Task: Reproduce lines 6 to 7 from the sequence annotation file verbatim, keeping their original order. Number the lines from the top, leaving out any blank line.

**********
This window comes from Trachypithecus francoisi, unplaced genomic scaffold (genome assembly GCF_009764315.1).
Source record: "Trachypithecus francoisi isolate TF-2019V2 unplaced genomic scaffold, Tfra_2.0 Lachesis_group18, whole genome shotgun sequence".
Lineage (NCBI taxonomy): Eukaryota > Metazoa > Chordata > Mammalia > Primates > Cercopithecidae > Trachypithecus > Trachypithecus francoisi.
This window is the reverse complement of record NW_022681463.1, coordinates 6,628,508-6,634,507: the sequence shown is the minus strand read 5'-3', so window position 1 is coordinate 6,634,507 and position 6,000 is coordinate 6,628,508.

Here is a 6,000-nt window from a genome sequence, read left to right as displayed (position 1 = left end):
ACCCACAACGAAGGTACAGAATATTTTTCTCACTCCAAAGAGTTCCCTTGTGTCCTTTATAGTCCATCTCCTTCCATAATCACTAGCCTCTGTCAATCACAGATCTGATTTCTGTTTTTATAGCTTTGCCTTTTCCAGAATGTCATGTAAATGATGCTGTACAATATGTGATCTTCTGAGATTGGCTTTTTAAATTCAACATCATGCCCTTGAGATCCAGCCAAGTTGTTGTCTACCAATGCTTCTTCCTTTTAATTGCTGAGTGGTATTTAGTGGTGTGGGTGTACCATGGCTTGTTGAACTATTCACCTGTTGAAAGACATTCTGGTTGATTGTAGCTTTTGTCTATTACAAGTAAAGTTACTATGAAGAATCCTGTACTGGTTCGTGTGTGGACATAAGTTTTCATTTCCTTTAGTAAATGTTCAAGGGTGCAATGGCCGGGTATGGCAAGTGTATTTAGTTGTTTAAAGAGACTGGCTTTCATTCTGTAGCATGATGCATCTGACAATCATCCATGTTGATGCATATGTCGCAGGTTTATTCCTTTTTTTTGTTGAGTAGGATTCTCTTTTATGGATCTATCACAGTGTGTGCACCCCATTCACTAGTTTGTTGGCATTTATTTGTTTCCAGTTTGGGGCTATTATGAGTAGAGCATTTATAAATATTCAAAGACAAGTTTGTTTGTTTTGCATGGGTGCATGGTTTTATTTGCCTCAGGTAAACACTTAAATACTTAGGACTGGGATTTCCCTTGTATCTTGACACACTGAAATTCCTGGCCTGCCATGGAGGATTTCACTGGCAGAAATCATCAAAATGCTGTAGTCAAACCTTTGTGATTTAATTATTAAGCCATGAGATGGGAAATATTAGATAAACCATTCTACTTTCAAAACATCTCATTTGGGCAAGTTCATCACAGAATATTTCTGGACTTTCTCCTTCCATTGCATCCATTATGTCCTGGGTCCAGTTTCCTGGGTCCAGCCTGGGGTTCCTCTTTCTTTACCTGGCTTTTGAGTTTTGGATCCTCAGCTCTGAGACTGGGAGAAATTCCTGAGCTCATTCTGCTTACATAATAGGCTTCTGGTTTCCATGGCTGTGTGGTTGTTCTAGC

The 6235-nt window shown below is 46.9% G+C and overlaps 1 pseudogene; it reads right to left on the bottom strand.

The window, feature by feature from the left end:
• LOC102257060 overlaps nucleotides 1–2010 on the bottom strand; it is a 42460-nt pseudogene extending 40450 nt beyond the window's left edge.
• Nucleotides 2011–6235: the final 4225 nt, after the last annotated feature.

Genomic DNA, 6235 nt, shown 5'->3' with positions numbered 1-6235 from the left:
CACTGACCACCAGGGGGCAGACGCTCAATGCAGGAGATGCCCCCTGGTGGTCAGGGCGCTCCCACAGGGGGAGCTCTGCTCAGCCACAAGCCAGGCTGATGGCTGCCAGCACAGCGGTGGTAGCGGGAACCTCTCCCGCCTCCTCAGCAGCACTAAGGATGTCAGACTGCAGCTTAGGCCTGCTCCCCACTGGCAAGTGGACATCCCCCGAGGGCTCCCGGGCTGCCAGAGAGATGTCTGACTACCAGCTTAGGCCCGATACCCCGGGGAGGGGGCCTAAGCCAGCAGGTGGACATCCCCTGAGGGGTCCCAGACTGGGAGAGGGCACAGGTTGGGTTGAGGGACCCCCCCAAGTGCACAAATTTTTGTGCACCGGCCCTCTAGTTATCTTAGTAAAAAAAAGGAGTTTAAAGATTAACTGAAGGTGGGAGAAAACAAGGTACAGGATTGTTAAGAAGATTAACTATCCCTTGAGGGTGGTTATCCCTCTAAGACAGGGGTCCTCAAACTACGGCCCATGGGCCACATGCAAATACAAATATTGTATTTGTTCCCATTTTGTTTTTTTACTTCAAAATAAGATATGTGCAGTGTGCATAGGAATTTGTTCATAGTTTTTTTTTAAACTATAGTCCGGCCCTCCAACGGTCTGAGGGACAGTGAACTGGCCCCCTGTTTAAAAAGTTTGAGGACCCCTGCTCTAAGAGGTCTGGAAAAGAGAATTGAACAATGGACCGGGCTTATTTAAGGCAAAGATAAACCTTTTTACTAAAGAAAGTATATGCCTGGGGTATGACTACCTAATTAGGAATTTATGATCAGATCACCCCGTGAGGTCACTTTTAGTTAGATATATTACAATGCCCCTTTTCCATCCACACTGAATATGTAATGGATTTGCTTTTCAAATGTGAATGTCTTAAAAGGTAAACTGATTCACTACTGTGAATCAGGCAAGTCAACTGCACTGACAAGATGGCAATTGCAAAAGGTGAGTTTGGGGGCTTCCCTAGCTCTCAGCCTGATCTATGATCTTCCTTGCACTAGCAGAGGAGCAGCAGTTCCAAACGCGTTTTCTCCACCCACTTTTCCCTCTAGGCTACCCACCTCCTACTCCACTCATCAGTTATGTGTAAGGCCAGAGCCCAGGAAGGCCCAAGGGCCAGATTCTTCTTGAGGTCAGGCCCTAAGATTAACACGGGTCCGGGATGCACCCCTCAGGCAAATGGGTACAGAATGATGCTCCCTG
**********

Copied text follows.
ACCCACAACGAAGGTACAGAATATTTTTCTCACTCCAAAGAGTTCCCTTGTGTCCTTTATAGTCCATCTCCTTCCATAATCACTAGCCTCTGTCAATCACAGATCTGATTTCTGTTTTTATAGCTTTGCCTTTTCCAGAATGTCATGTAAATGATGCTGTACAATATGTGATCTTCTGAGATTGGCTTTTTAAATTCAACATCATGCCCTTGAGATCCAGCCAAGTTGTTGTCTACCAATGCTTCTTCCTTTTAATTGCTGAGTGGTATTTAGTGGTGTGGGTGTACCATGGCTTGTTGAACTATTCACCTGTTGAAAGACATTCTGGTTGATTGTAGCTTTTGTCTATTACAAGTAAAGTTACTATGAAGAATCCTGTACTGGTTCGTGTGTGGACATAAGTTTTCATTTCCTTTAGTAAATGTTCAAGGGTGCAATGGCCGGGTATGGCAAGTGTATTTAGTTGTTTAAAGAGACTGGCTTTCATTCTGTAGCATGATGCATCTGACAATCATCCATGTTGATGCATATGTCGCAGGTTTATTCCTTTTTTTTGTTGAGTAGGATTCTCTTTTATGGATCTATCACAGTGTGTGCACCCCATTCACTAGTTTGTTGGCATTTATTTGTTTCCAGTTTGGGGCTATTATGAGTAGAGCATTTATAAATATTCAAAGACAAGTTTGTTTGTTTTGCATGGGTGCATGGTTTTATTTGCCTCAGGTAAACACTTAAATACTTAGGACTGGGATTTCCCTTGTATCTTGACACACTGAAATTCCTGGCCTGCCATGGAGGATTTCACTGGCAGAAATCATCAAAATGCTGTAGTCAAACCTTTGTGATTTAATTATTAAGCCATGAGATGGGAAATATTAGATAAACCATTCTACTTTCAAAACATCTCATTTGGGCAAGTTCATCACAGAATATTTCTGGACTTTCTCCTTCCATTGCATCCATTATGTCCTGGGTCCAGTTTCCTGGGTCCAGCCTGGGGTTCCTCTTTCTTTACCTGGCTTTTGAGTTTTGGATCCTCAGCTCTGAGACTGGGAGAAATTCCTGAGCTCATTCTGCTTACATAATAGGCTTCTGGTTTCCATGGCTGTGTGGTTGTTCTAGC

The 6235-nt window shown below is 46.9% G+C and overlaps 1 pseudogene; it reads right to left on the bottom strand.